Now we're gonna move to the center of mass.
The idea of center of mass is just to ask where would an object balance.
In other words, where could I put my finger or put a string
that's holding the object so that the object would be perfectly balanced at that point.
If I, for example, took an object like this one and hang it from a string,
I can draw a dotted line down exactly in the line of the string itself.
If I then hang the object from a different point maybe from the side
I could repeat and also draw a dotted line,
the place where this dotted line meet would be the center of mass of the object.
At this particular point on the object if you balance it perfectly on your finger
or another object and be very careful it would stay perfectly balanced,
meaning that mass is equally distributed about that point because it is by definition the center of mass.
The center of mass is important because for any object
anything you consider you can find the center of mass of that object including for a person.
So as a person, grows and ages and changes how they walk and their posture
the center of mass of that person can also change where its location is
and has a very important ramifications for the mechanics of the body
and how the body works and has to come as using its muscle
depending on where a person's center of mass is.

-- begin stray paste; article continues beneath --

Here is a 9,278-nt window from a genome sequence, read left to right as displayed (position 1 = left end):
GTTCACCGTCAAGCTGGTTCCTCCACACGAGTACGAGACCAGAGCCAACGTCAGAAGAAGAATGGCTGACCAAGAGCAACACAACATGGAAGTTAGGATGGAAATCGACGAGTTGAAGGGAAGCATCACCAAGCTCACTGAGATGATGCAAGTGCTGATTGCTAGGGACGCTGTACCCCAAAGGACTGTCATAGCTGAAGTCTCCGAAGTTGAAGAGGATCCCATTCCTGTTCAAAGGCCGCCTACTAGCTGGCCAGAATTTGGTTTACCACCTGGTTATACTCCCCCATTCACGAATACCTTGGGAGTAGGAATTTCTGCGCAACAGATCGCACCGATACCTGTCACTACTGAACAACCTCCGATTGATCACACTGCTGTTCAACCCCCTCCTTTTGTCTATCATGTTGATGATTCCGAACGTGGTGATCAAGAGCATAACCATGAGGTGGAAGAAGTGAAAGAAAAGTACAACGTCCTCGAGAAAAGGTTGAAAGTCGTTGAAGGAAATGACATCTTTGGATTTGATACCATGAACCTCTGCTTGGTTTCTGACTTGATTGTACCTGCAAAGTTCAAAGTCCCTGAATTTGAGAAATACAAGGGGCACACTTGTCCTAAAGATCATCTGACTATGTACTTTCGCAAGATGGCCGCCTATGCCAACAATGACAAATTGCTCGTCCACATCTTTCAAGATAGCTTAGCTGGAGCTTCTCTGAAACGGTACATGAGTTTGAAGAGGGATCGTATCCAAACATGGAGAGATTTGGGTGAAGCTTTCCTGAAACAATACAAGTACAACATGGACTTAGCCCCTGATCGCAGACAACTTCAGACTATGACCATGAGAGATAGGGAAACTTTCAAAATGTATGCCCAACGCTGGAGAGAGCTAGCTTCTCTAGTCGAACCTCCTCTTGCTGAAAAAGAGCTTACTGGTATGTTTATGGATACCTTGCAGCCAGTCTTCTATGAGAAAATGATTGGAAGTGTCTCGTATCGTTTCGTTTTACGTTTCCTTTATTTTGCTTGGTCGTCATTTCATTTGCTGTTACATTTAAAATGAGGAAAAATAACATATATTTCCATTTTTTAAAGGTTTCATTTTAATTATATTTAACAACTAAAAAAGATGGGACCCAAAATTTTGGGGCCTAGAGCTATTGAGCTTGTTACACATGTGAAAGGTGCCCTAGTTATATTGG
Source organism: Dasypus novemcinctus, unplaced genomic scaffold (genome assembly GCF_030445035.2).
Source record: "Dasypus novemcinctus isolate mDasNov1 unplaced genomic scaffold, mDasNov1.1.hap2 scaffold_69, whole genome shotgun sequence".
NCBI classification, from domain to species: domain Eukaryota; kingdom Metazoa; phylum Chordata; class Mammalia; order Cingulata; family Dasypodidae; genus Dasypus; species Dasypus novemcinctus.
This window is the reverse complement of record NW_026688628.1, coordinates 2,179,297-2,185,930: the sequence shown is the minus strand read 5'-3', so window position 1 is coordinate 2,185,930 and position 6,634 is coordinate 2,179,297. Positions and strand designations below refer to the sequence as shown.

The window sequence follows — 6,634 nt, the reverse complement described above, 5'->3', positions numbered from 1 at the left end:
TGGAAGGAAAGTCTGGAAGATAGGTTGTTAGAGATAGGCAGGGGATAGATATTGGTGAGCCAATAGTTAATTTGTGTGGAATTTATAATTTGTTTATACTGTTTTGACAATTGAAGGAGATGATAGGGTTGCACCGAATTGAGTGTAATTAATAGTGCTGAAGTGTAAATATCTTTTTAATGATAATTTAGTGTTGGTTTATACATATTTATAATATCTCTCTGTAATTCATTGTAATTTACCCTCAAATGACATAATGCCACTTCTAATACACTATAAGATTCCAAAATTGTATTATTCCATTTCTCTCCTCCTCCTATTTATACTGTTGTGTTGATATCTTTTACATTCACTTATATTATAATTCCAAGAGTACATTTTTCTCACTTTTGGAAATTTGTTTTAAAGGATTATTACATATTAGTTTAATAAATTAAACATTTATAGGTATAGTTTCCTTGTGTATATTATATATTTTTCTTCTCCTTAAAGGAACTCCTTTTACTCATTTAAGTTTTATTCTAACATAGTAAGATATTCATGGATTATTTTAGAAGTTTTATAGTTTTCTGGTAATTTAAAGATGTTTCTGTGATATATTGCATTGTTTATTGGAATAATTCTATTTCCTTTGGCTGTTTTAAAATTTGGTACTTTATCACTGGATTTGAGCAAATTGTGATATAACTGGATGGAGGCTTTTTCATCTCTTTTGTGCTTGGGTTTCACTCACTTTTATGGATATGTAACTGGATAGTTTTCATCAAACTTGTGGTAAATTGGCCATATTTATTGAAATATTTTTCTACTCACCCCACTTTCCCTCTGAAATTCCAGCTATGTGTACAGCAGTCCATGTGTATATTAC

It's also important to notice that the center of mass does not necessarily need to be inside the object itself.
So for example, if you consider somebody hunch over like this
if they're bend like this the center of mass can be actually be residing outside the person,
because the center of mass is not talking about our location within the mass,
the center of mass is trying to tell you where the mass is equally distributed around
and that can again be outside of the object itself.
Let's do a quick pictorial, representation of center of mass,
supposed we have two point objects like this and we're just considering one dimension along the x direction,
where x is equal zero and then goes off to the side.
One mass is much bigger than the other
and we could expect just by intuition of the center of mass of the system of two masses,
would be somewhere in between but more towards the heavier mass.
The way to find this mathematically, is to multiply the masses
times the position of the objects and then to divide it by the total mass of your system.
So if you look at the numerator of this expression we have mass 1
times its position plus mass 2 times its position and if we have more masses we would keep going.
But, if we just lifted it at that way, we would have units of mass times position, and that's not a good location.
For location we need units of distance, and so we have to divide it by the masses at the end.
What we're doing here conceptionally, is we're giving each position X1 and X2 etc.
It's on weight per see we're sort of biasing the center of mass towards heavier objects.
So in other words, X1 here gets more of a say more of a weight toward its position
because it has a large mass located at X1.
And then at the end of the day again we divide it by the total mass
so that we end up with units of just position.